Hope your Sunday was just as great as ours.
So, we woke up yesterday (Saturday) wondering what would we do on Sunday. It was snowing like crazy, freezing cold and our place was just so cozy.. We went through some brochures we had here about Riga about sightseeing, the hop on hop off bus, the restaurants and all that and then we found it!
We found this thing called Metenis. But what was it, right?
The Metenis is a celebration, typically Latvian, that preserved the ancient traditions of New Year’s Eve, because ancient Indo-European people celebrated New Year’s Eve in mid-February. This came from the early Latvian word “meti”, which meant turn of time, gauge. The original meaning is preserved in the word “laikmets” (era).
But since they celebrate new year’s eve on the first of January, the tradition is just about doing a farewell to winter and welcoming spring.
We read a few more things about this and here’s what we’ve found out:
The Metenis is similar to what we call Carnaval; It’s during the same time of year (40-44 days before Easter);
People usually dress up for this with all sorts of characters – mostly animal faces, men dress up as women, reapers and witches and some typical dresses. Then there’s a parade from house to house – a ritual known as Kekatas.
The tradition is while Metenis, people slaughter a pig to feed all guests, dancing away the cold (it usually snows in February), play ancient games, drinking the specials and eating – a lot. Then they burn the solstice bonfire and try to drive away the winter. The tradition is that the longer you celebrate, the better the year’s harvest.
Well, since I’m a vegetarian struggling her way to vegan, I’m not okay with the idea of slaughtering the poor pig, but lucky me, in this event was no slaughtering, no blood and such.
But hey, let me tell you guys about our marvelous trip until we got there.
We saw the event on a brochure and then looked it up on Facebook. It was at the Latvian Ethnographic Open-Air Museum and we would need to take a bus there.
So it was 11am and we were leaving home – in this huge winter storm – to catch the bus. After struggling with the ticket machine and a lot of wondering about where exactly was the bus station, we got that bus! We paid 1,15€ each for the ticket and I must say: totally worth it. The buses in Riga are all so clean and so organized that we could do a two-hour ride on it! Actually, it took us like 15/20 minutes to get there and it was all good.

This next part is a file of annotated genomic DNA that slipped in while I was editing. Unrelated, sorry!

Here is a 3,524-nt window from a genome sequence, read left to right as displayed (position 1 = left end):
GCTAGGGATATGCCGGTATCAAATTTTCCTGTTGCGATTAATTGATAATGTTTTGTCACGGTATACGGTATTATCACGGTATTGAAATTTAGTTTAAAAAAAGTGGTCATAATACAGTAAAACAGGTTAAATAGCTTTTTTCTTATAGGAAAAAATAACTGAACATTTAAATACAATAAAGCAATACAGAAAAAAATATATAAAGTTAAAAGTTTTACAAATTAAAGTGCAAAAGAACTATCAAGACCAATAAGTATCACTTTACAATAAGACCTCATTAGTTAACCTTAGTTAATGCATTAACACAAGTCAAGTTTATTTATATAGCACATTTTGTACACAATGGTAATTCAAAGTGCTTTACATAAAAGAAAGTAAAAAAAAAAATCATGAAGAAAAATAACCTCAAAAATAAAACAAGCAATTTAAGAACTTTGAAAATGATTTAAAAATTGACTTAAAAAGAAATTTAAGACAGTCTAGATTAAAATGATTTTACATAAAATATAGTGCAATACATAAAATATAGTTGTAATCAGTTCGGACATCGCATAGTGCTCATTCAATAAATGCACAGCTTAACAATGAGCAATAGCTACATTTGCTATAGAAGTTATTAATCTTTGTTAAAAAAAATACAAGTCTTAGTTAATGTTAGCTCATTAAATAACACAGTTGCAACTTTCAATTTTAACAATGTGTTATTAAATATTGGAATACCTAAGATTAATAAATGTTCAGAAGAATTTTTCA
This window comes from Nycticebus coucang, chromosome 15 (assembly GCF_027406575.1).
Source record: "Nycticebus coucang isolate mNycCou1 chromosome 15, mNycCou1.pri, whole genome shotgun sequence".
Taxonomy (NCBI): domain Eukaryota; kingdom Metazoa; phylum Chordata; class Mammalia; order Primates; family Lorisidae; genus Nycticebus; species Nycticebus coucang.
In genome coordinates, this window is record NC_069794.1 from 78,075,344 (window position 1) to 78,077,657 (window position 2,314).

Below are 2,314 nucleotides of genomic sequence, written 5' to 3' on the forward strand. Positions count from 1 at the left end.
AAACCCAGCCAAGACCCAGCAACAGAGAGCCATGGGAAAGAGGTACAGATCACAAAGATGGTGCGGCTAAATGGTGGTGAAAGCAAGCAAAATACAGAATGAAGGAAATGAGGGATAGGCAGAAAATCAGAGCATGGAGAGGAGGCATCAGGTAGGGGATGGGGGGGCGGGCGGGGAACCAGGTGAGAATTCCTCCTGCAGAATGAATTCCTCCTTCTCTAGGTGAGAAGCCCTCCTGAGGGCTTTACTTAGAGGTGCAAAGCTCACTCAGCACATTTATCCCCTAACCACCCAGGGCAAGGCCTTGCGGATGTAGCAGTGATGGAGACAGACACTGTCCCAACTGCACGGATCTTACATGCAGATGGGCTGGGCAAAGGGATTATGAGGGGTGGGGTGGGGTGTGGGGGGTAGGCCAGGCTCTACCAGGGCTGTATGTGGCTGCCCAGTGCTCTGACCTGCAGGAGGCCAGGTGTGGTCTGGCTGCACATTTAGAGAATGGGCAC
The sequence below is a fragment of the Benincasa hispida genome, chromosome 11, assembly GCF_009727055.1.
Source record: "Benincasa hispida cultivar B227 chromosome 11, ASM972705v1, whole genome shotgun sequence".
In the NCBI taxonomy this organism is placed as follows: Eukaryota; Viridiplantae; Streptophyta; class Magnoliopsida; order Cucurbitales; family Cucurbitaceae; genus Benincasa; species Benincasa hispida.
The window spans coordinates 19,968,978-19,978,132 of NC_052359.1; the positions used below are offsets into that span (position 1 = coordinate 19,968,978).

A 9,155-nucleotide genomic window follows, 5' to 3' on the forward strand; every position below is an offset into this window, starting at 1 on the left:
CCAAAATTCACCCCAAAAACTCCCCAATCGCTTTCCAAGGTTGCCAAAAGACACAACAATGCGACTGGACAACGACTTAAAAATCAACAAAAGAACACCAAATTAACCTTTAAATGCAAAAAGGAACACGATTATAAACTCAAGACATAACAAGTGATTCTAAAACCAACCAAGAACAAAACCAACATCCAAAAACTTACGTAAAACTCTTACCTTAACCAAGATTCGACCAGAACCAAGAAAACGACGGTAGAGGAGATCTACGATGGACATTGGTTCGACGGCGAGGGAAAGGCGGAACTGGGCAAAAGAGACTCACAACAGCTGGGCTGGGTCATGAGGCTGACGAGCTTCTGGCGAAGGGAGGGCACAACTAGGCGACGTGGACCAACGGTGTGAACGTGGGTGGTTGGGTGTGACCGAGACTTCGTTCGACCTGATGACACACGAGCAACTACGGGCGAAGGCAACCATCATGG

Once we got there, we saw the signs to the museum and a lot of people going there, so it was easy. It was snowing like crazy and the snow was by our knees.
By the time we got to the entrance, we showed our student cards and we paid 1,40€ for the ticket. The non-discount tickets were 2,00 (which is cheap).
Entering the Open-Air Museum we saw a beautiful natural park where people can take their kids to have lunch outside. We saw some before-war architecture in churches of all kinds, farms and houses that were brought from different regions: Lithuania, Estonia, Russia, etc.
The actual Metenis
Getting to the center of the party, we followed some people playing accordion in a parade, singing and dancing. They were the actual hosts for this and they were all dressed up in typical clothes and men were dressed up as women as well.
Then we got to this place where people were dancing around and pulled us there. We didn’t understand anything they were saying or singing, but we sure felt the warmth they were transmitting. We dance with small kids, grownups, men, women and all. While we were dancing in the snow, my feet were freezing (like actually freezing) so I had to stop and walk for a bit.
There was a horse who did some trips to younger kids, a lot of places in which you could go in, a honey barn which were making candles and in which we tasted some honey hot drink and a sled dogs skate – if you saw the Cuba Gooding Jr’s movie “Snow Dogs” you’d know how cool is it – suitable just for kids (I think Monica could fit there too though eheh).
There was this place where you could buy food, typical food, they had this awesome cooked and fried potatoes, some sort of stew, loooot of sausages (again, not suitable for vegetarians!), a wonderful-smelling soup and this amazing home-made mayo. So, I took the potatoes with mayo and some latvian bread and Monica took the sausages again with the mayo and the latvian bread. This plate cost us 3,50€ but we had to eat it under falling snow, on foot, which was not the best gourmet experience ever.
We made a brief visit to the museum space and it was snowing a lot, which made the landscape look amazing, so here’s the pictures we took: